This is a lovely story about a lonely, run-down Victorian in San Francisco that illustrates some of the complexities that can arise in a partition context. Sometime around 1920, a young couple purchased a Victorian home on Bush Street near Masonic in San Francisco, one of several in a row along the block. Their family grew to seven children, all but one of whom ultimately moved elsewhere where they went on with their lives, raising families of their own. One son, after his marriage, along with his wife, moved in with his parents. The parents ultimately passed on, as did the son's wife.
"A Lonely San Francisco Victorian"
This old home in San Francisco had been occupied by the same family for three generations. Unfortunately, as various family members died, there were no wills and no probate or estate administration proceedings. As a consequence, interests in the home passed by the operation of law, called intestate succession. With larger families, and multiple generations, this resulted in 29 fractional ownership interests.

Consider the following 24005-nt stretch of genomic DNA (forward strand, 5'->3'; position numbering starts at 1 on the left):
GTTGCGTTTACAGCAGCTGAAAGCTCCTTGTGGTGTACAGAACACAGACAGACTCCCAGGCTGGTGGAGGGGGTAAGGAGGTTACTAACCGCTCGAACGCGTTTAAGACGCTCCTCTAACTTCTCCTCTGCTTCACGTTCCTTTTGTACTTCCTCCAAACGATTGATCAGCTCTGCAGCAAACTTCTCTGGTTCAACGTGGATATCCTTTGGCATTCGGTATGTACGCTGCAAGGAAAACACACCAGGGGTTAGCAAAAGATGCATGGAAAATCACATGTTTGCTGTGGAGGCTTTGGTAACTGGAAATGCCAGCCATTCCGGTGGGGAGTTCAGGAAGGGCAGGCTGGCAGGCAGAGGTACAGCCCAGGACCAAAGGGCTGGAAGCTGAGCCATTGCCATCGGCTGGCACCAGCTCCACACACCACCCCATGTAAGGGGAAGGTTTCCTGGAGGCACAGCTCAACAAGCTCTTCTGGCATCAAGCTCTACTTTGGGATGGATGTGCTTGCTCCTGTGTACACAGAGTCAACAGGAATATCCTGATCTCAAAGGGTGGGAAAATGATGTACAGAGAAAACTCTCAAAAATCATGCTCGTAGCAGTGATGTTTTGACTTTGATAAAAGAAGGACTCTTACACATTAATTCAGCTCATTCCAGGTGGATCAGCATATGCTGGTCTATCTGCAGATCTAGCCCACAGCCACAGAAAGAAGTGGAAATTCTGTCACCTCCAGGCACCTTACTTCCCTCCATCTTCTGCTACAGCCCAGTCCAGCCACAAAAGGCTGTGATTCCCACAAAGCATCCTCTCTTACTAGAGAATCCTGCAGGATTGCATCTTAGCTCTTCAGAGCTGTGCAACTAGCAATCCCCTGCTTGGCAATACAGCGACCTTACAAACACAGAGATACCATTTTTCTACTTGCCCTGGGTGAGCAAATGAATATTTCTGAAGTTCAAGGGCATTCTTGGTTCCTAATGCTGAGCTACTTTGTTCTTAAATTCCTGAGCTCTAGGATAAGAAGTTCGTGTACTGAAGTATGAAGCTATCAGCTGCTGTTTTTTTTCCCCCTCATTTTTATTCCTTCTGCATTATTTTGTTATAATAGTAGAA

Although his mother's estate was properly probated with her interest going to the surviving husband, when the husband died, there was no probate and hence, title to the home remained in the name of the deceased husband/father. The mortgage had been paid off by the time of the father's death (remember, the mother had died first), and the son, who continued to live in the house, paid the real property taxes on a timely basis after the father's death. As a consequence, there was no reason for any governmental inquiry into the property's title. The son, who was in his 80's at the time the partition action was commenced, continued to live in the house until it was ultimately sold. Because the mother died intestate, that is, without a will, each of her seven children became entitled to a proportional interest in the property by the process of intestate succession. The term intestate succession refers to a statutory scheme that determines how property is distributed when a decedent fails to leave a probatable will. To die "intestate" means to die without a will. Normally, an intestate estate is subject to probate administration and the assets are distributed according to the statute. In this instance, that did not happen, yet the intestate succession law gave each of the seven siblings a 1/7th interest in the home, although this was not reflected in any deeds or in any other official records. In fact, most of them did not know that they had a legally recognized interest in this property! At some point or other, each of the seven children was married and had children of their own. A number of the couple's children died as did some of the children in the next generation. Some left wills, but no interest in the home was mentioned or inventoried in any probate proceedings. Others died intestate. Thus, with time, interests in the property were now spread over two generations beyond the initial buyers of the property. In a few instances, great grandchildren of the initial owners came into interests either by will or intestate succession because their parents, ie the grandchildren of the initial owners, passed on. Some family members had interests which were derived from the estates of several decedents as cousins can inherit under the intestate succession laws. It is a fact of life that deaths do not necessarily occur in generational sequence. By the time the partition action was filed at the behest of one of the original siblings, there were approximately 29 owners of fractional interests in the property. These family members resided in a half dozen states; one had disappeared and was presumed deceased; and many only knew of but had never met their distant cousins. Most did not even know that they owned a portion of the house. Several of the children of the initial owners were elderly and needed the resources reflected in their partial ownership of the house for their support. They were concerned that the house, which by this time was in run down condition, would lose all value. Meanwhile, the son who continued to live in the home, was not willing to sell the house and divide the proceeds. His siblings consulted an attorney who commenced a partition action on their behalves. In this instance, the referee jointly listed the property with a San Francisco real estate agent, and it was promptly sold. At the confirmation hearing, the sales price was overbid to a total that exceeded $650,000, reflecting the high housing values in San Francisco. It now became necessary for the Referee to distribute those funds to the owners. This case presented some unique and complex problems. In a partition action, the court must determine the ownership of the property and hence, it was necessary for the attorney representing the plaintiffs to construct a family tree and to sort out the interests of each of the 29 owners. The fractional interests ranged from a high of 16.3265% to a low of 0.2268%. It was then necessary to locate each of the owners. This required some considerable sleuthing on the parts of the attorney and the referee. Some of the owners' interests were subject to judgment liens and hence the lien holders had to be identified and the amount of their claims ascertained. Under California law, a lien holder is entitled to priority payment from the proceeds of the sale of real property. One of the owners had disappeared ten years earlier and the legal presumption of death had to be given effect. Her children had to be located as they were entitled to her interest by intestate succession and as they were minors, blocked trust accounts had to be established. Several of the owners had very common names and it was necessary to confirm that they were who they were thought to be. These complexities made the title company wary of issuing title insurance until all these matters were clarified. To solve that problem, the Referee persuaded the title company to escrow the funds until the Court had finally confirmed the identities of the owners and the amounts that they were due. In the end, it took nearly a year after the sale was completed before the proceeds could be distributed. Some of the documents relating to this case are in the Forms section of this site.